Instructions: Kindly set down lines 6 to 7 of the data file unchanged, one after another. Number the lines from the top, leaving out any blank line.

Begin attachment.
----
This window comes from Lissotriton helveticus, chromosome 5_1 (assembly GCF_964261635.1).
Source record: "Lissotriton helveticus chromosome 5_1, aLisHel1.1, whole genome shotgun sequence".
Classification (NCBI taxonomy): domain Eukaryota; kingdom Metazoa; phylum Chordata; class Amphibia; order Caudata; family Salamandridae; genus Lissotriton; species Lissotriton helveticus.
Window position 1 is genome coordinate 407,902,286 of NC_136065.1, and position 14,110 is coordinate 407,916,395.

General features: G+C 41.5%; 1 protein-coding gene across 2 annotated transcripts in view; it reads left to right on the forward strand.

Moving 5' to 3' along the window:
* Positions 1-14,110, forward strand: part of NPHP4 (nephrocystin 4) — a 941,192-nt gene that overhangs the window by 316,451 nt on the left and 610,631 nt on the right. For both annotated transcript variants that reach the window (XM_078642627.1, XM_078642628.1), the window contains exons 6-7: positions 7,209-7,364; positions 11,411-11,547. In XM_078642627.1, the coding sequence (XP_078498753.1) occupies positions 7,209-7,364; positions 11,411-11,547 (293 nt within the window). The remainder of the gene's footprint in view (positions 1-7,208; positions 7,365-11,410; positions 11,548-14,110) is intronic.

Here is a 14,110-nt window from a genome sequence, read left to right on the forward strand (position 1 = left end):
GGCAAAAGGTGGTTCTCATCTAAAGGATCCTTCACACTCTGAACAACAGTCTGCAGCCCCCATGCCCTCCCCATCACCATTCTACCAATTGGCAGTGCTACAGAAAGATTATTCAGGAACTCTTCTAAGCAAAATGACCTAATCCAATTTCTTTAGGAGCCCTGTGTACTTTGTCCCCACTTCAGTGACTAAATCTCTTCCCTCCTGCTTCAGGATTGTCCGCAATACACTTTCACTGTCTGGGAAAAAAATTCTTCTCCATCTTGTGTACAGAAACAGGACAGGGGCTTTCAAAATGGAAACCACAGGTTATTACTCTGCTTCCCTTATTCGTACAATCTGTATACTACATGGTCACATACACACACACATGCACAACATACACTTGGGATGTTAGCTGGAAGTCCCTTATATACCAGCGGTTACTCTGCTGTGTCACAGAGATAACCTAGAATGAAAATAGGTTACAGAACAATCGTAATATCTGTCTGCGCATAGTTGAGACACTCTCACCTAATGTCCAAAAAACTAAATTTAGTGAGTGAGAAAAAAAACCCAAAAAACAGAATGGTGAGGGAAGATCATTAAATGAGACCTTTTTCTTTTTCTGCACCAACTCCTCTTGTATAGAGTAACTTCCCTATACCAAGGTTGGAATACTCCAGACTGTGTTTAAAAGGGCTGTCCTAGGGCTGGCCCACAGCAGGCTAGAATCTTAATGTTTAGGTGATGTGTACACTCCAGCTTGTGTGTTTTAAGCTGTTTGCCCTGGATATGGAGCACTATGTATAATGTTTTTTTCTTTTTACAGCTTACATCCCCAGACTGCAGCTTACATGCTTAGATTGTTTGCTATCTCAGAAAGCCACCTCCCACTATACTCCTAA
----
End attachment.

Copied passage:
Moving 5' to 3' along the window:
* Positions 1-14,110, forward strand: part of NPHP4 (nephrocystin 4) — a 941,192-nt gene that overhangs the window by 316,451 nt on the left and 610,631 nt on the right. For both annotated transcript variants that reach the window (XM_078642627.1, XM_078642628.1), the window contains exons 6-7: positions 7,209-7,364; positions 11,411-11,547. In XM_078642627.1, the coding sequence (XP_078498753.1) occupies positions 7,209-7,364; positions 11,411-11,547 (293 nt within the window). The remainder of the gene's footprint in view (positions 1-7,208; positions 7,365-11,410; positions 11,548-14,110) is intronic.